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Poland - Description and brief history

The first date, which all Polish children are taught in schools, is the year 966. At that time Mieszko, the first historical ruler of the lands between the Oder and Bug Rivers, accepted baptism on behalf of his subjects. The turbulent Polish history over the next centuries was influenced by its geographical location and the neighbours, with whom the Poles lead wars against. Successive kings of the Piast dynasty fought battles with the Germans, Czechs and Russians. After them came the Jagiellonian dynasty.

The Polish-Lithuanian army crushed the forces of the Teutonic Order on 15July 1410 in the fields in the vicinity of Grunwald, in one of the largest battles in the history of medieval Europe.  The Polish-Lithuanian victory broke the power of the Order, and also raised the status of the Jagiellonians to the most significant in Europe. Poland flourished and became an important centre of European Renaissance. Then amongst others, Mikołaj Kopernik (Nicolaus Copernicus) published his revolutionary tractate On the Revolutions of the Celestial Spheres. The 16th century was also a time of great openness and religious tolerance - the Polish Republic was visited by people from all over the continent that were persecuted for religious reasons. The Jagiellonian dynasty came to the end when the last king died, leaving no heir. The next ruler was elected by Poles in the so-called free election.

In this way, John III Sobieski, later known in Europe as the conqueror of the Turks from Vienna, amongst others, came to power. In September 1683 the amalgamated Polish, Austrian, and German troops under his command clashed in Vienna with the army of the Ottoman Empire under the command of vizier Kara Mustafa. The battle ended with the defeat of the great Ottoman Empire which did not recover following this strike and no longer posed a threat to Christian Europe.

The 18th century was the time of Partition, when Poland lost more tracts of land to its neighbours; Prussia, Russia and Austria-Hungary. In 1791 the Seym passed the Constitution of 3 May - the first in Europe and second in the world after the U.S., a written fundamental law. Poles were proud of their constitution, but this joy was soon suppressed, when the neighbouring powers once again divided Polish lands between them like a pie. Following the Third Partition, Poland disappeared from the map of Europe for over 120 years.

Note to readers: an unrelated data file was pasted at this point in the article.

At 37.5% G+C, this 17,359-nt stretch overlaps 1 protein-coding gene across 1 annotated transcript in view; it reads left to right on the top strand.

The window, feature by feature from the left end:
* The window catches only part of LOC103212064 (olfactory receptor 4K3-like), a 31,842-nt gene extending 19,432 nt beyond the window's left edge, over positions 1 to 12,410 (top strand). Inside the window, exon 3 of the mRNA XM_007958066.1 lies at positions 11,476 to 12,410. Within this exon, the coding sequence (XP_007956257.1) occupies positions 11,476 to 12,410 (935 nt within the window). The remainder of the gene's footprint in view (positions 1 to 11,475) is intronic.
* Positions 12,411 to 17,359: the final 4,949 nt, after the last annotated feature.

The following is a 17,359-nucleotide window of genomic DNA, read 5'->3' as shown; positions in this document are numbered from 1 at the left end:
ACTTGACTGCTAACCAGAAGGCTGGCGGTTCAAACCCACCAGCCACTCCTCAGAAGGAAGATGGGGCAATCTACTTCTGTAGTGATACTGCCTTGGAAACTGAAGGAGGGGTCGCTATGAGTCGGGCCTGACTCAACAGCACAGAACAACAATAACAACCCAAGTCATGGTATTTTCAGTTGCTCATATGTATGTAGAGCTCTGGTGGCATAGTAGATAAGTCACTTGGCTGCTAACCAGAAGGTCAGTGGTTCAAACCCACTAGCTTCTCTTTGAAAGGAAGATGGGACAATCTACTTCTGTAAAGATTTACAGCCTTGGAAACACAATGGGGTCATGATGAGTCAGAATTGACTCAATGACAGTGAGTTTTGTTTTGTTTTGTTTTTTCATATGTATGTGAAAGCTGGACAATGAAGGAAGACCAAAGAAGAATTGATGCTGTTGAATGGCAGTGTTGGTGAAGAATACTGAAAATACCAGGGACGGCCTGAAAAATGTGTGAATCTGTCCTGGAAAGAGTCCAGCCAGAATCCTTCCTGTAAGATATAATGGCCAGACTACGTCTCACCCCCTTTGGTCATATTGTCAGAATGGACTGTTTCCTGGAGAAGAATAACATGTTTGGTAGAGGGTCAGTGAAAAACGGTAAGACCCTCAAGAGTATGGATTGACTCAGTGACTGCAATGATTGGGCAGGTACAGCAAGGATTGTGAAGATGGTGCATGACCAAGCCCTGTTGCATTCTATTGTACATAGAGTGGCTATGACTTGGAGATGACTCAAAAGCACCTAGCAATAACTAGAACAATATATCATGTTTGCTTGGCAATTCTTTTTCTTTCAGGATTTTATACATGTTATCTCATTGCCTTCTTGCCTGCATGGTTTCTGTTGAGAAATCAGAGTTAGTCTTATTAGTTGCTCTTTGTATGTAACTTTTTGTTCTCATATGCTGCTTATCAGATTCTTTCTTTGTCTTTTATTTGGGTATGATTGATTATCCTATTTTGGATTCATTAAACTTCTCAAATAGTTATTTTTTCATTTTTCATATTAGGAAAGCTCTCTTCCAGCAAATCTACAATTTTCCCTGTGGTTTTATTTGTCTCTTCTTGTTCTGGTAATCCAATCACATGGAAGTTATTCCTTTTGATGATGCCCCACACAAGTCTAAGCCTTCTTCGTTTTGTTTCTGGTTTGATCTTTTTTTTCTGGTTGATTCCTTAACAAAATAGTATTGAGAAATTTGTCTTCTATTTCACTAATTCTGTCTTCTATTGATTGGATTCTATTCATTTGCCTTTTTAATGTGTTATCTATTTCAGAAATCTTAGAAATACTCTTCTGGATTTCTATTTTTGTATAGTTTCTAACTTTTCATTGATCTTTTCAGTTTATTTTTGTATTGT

Language, tradition and faith in the rebirth of the State, among others survived through music, literature and art, which strengthened the patriotic sentiment and stimulated the liberation struggle. The following became the greatest composers of Polish literature and music at the time: Adam Mickiewicz, Juliusz Slowacki, Frederic Chopin.

Poland regained independence after World War I, on 11November 1918. The anniversary of this event is the biggest national holiday and a day off from work. On the 1September 1939, Nazi Germany invaded Poland and Russia joined them on 17 September.

The Poles defended themselves, but had no chance of overwhelming the enemy. The Nazis killed approximately 3 million Jews - Polish citizens and more than 2 million Poles. The Polish government continued to fight in exile. Underground organisations in the country created an Underground State with a guerrilla army, and its own administration and an extensive system of illegal education. On 1 August  1944, the inhabitants enslaved within Warsaw moved to fight the Nazis. They suffered a defeat, and more than 80 per cent of the Polish capital was razed by the Nazis to the ground.

After the war, for several decades, Poland found itself in the sphere of influence of the Soviet Union on the eastern side of the Iron Curtain.

At the beginning of the 1980s, independent of the communist government, the "Solidarity" trade union, led by Lech Walesa, was founded. Crowds of Poles, who accompanied Pope John Paul II during his pilgrimage to the homeland was evidence of the strength of the anti-communist opposition.

In 1988, representatives of the Communist Party began talks with the opposition, now known as the Round Table talks. The first democratic elections in June 1989 resulted in the victory of "Solidarity". Soon the Polish People's Republic was replaced by the Republic of Poland, and Lech Walesa was elected as President. Events in Poland started a process of the disintegration of the communist bloc in Europe. Poland joined NATO in 1999 and the European Union in 2004. Today Poland is a model of economic stability for other European countries facing the global financial crisis.